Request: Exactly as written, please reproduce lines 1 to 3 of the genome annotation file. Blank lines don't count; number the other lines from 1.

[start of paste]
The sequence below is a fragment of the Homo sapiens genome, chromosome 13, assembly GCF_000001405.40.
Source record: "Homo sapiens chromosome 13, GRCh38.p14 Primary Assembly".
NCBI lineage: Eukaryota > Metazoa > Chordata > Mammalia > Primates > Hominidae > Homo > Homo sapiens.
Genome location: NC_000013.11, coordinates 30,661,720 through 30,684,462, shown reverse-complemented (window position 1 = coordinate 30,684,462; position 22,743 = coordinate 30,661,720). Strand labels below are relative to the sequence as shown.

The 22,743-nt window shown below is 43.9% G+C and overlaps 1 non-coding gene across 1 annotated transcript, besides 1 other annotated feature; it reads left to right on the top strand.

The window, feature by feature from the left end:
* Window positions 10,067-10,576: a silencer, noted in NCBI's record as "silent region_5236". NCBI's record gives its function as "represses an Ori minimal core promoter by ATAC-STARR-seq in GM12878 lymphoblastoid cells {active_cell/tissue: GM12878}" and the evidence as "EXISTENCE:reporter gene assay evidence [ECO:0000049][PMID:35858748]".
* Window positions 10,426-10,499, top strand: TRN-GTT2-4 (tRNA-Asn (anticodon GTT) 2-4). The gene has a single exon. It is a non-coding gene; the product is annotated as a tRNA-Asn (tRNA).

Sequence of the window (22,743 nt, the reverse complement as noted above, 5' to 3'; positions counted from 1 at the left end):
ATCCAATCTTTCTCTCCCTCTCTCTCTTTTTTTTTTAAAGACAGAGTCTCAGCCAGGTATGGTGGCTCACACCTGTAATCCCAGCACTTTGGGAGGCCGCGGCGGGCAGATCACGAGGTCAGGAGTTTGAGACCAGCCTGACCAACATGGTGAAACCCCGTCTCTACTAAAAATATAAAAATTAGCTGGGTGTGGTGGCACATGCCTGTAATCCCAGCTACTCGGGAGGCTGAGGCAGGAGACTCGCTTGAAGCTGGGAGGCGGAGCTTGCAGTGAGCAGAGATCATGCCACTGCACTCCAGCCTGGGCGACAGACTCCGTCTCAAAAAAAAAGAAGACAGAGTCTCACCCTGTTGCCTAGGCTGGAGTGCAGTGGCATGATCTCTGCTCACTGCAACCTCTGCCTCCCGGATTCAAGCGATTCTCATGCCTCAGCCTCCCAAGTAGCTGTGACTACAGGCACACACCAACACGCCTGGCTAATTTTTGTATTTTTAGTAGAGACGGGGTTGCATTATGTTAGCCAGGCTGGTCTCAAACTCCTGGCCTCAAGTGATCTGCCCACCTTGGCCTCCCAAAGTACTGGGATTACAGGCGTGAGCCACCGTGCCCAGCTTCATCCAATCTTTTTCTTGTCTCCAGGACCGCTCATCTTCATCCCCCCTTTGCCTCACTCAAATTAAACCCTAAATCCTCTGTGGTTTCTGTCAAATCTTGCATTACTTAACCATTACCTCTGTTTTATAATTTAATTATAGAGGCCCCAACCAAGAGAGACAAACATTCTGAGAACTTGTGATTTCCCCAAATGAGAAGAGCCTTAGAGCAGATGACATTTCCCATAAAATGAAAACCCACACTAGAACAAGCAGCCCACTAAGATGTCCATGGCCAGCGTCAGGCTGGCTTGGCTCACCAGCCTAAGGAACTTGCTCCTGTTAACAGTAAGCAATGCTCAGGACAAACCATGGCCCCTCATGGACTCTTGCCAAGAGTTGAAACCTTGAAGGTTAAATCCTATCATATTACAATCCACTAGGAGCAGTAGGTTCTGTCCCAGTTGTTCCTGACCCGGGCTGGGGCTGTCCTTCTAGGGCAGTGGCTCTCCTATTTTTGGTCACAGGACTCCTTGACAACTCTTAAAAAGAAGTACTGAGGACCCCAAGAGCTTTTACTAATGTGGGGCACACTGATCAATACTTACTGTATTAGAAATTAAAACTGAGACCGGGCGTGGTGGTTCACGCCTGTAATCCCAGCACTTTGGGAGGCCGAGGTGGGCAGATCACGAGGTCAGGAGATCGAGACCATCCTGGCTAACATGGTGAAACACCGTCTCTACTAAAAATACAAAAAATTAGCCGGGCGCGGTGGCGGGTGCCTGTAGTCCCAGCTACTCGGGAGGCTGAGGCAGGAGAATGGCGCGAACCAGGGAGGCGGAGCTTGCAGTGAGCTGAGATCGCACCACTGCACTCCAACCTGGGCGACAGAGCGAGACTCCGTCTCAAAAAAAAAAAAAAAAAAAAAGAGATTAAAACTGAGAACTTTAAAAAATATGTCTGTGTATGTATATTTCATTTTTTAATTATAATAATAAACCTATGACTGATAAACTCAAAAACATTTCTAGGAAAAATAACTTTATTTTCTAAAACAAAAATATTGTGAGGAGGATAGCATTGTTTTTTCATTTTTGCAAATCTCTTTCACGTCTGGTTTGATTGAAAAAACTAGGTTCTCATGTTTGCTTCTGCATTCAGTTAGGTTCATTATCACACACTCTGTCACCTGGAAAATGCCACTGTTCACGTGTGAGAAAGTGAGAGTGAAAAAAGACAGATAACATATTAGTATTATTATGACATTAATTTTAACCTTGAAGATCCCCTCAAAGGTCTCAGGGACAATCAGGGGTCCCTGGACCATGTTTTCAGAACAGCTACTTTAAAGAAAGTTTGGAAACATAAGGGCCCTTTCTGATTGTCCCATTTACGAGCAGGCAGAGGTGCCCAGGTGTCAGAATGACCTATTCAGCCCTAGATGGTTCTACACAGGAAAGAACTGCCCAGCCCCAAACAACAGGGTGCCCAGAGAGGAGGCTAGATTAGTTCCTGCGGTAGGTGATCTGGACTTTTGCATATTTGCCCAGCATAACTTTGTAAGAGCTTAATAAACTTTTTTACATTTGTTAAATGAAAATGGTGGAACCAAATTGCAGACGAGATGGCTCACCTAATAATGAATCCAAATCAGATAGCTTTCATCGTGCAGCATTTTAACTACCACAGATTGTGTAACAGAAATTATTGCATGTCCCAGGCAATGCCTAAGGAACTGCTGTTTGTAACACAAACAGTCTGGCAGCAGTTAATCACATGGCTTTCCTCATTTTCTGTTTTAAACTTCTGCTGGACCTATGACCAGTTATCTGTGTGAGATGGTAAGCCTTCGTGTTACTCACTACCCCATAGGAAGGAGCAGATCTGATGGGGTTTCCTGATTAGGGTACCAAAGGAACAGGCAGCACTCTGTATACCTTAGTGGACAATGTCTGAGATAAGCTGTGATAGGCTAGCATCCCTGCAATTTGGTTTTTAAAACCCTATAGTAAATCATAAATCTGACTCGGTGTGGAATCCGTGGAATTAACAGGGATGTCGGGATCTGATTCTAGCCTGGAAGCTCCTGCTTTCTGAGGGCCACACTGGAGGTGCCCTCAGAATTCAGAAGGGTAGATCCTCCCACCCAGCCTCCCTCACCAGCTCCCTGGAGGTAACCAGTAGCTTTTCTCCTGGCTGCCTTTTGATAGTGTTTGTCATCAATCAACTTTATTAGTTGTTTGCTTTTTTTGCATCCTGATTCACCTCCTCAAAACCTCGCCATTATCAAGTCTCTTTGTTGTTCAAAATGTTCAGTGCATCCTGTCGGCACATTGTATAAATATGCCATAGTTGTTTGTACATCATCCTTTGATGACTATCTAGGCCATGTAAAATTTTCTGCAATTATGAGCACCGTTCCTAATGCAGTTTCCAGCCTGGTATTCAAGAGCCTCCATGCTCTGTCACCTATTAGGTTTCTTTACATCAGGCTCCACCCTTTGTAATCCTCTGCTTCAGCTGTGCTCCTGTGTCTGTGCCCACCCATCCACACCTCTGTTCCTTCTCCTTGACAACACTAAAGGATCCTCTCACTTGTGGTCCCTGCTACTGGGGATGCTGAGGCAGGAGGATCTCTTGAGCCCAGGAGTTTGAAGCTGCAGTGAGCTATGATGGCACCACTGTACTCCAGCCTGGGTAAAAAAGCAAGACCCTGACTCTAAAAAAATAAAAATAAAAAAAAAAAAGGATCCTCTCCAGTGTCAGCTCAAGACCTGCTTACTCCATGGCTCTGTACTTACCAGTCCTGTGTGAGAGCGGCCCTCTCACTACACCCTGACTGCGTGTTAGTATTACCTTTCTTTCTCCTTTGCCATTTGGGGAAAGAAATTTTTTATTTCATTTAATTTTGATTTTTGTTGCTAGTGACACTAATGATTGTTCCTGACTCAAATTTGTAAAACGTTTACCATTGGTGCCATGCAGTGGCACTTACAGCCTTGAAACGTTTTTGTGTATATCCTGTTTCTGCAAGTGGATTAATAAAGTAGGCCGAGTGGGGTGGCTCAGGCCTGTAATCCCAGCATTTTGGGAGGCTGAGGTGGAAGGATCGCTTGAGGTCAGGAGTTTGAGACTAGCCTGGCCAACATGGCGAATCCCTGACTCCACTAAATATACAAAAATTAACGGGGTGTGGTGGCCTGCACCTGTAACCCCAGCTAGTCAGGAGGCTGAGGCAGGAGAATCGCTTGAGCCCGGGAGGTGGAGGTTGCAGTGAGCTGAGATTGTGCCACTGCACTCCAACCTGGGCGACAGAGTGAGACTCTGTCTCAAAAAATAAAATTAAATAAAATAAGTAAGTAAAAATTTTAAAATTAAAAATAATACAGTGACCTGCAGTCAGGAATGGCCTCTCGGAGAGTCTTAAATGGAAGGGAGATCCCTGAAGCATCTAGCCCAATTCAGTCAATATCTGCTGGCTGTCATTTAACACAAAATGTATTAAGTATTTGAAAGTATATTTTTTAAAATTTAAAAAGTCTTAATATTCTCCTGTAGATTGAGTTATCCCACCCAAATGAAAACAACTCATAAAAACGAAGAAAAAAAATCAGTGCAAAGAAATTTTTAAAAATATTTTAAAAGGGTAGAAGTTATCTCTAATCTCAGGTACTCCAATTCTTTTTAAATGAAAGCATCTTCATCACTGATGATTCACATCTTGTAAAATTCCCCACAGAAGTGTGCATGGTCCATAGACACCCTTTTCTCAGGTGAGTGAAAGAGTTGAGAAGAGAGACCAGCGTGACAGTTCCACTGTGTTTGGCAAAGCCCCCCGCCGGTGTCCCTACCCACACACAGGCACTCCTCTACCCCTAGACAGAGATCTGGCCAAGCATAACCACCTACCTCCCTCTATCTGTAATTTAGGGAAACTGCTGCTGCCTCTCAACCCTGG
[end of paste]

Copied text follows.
The sequence below is a fragment of the Homo sapiens genome, chromosome 13, assembly GCF_000001405.40.
Source record: "Homo sapiens chromosome 13, GRCh38.p14 Primary Assembly".
NCBI lineage: Eukaryota > Metazoa > Chordata > Mammalia > Primates > Hominidae > Homo > Homo sapiens.